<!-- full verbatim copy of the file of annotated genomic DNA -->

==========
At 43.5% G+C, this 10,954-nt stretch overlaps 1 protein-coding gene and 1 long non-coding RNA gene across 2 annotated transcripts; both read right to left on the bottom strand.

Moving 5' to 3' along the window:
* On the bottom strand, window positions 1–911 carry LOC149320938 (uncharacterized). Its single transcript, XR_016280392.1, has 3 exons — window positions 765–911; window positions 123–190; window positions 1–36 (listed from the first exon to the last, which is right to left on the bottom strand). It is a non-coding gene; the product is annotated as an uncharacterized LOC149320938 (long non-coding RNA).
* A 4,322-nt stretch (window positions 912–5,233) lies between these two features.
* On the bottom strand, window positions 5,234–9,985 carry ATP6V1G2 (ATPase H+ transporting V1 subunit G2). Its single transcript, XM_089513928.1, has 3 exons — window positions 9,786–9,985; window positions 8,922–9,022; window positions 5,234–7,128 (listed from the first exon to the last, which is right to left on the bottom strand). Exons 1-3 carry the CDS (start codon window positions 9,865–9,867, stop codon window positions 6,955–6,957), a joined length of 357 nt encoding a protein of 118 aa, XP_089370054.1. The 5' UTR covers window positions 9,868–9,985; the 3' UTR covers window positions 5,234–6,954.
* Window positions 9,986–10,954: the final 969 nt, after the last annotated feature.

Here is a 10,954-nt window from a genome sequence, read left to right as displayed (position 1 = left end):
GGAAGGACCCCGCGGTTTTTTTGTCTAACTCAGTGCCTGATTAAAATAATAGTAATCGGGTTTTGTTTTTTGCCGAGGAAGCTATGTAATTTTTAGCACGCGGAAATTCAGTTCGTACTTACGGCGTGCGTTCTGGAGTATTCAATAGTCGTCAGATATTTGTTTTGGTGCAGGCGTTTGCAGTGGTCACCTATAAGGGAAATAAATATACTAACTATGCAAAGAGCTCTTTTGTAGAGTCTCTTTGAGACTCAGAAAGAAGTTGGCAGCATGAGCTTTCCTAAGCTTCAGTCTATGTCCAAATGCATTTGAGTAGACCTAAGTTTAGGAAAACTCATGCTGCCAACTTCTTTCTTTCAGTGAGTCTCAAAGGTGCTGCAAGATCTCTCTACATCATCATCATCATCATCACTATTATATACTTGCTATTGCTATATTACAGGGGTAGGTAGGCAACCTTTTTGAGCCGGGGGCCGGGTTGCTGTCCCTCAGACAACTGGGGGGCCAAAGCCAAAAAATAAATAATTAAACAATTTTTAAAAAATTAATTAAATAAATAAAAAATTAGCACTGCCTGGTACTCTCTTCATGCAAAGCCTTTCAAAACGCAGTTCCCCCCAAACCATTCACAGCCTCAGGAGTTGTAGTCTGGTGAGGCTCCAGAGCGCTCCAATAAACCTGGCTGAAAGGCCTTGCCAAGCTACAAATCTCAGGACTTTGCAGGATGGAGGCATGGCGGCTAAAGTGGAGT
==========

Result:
At 43.5% G+C, this 10,954-nt stretch overlaps 1 protein-coding gene and 1 long non-coding RNA gene across 2 annotated transcripts; both read right to left on the bottom strand.

Moving 5' to 3' along the window:
* On the bottom strand, window positions 1–911 carry LOC149320938 (uncharacterized). Its single transcript, XR_016280392.1, has 3 exons — window positions 765–911; window positions 123–190; window positions 1–36 (listed from the first exon to the last, which is right to left on the bottom strand). It is a non-coding gene; the product is annotated as an uncharacterized LOC149320938 (long non-coding RNA).
* A 4,322-nt stretch (window positions 912–5,233) lies between these two features.
* On the bottom strand, window positions 5,234–9,985 carry ATP6V1G2 (ATPase H+ transporting V1 subunit G2). Its single transcript, XM_089513928.1, has 3 exons — window positions 9,786–9,985; window positions 8,922–9,022; window positions 5,234–7,128 (listed from the first exon to the last, which is right to left on the bottom strand). Exons 1-3 carry the CDS (start codon window positions 9,865–9,867, stop codon window positions 6,955–6,957), a joined length of 357 nt encoding a protein of 118 aa, XP_089370054.1. The 5' UTR covers window positions 9,868–9,985; the 3' UTR covers window positions 5,234–6,954.
* Window positions 9,986–10,954: the final 969 nt, after the last annotated feature.

Here is a 10,954-nt window from a genome sequence, read left to right as displayed (position 1 = left end):
GGAAGGACCCCGCGGTTTTTTTGTCTAACTCAGTGCCTGATTAAAATAATAGTAATCGGGTTTTGTTTTTTGCCGAGGAAGCTATGTAATTTTTAGCACGCGGAAATTCAGTTCGTACTTACGGCGTGCGTTCTGGAGTATTCAATAGTCGTCAGATATTTGTTTTGGTGCAGGCGTTTGCAGTGGTCACCTATAAGGGAAATAAATATACTAACTATGCAAAGAGCTCTTTTGTAGAGTCTCTTTGAGACTCAGAAAGAAGTTGGCAGCATGAGCTTTCCTAAGCTTCAGTCTATGTCCAAATGCATTTGAGTAGACCTAAGTTTAGGAAAACTCATGCTGCCAACTTCTTTCTTTCAGTGAGTCTCAAAGGTGCTGCAAGATCTCTCTACATCATCATCATCATCATCACTATTATATACTTGCTATTGCTATATTACAGGGGTAGGTAGGCAACCTTTTTGAGCCGGGGGCCGGGTTGCTGTCCCTCAGACAACTGGGGGGCCAAAGCCAAAAAATAAATAATTAAACAATTTTTAAAAAATTAATTAAATAAATAAAAAATTAGCACTGCCTGGTACTCTCTTCATGCAAAGCCTTTCAAAACGCAGTTCCCCCCAAACCATTCACAGCCTCAGGAGTTGTAGTCTGGTGAGGCTCCAGAGCGCTCCAATAAACCTGGCTGAAAGGCCTTGCCAAGCTACAAATCTCAGGACTTTGCAGGATGGAGGCATGGCGGCTAAAGTGGAGT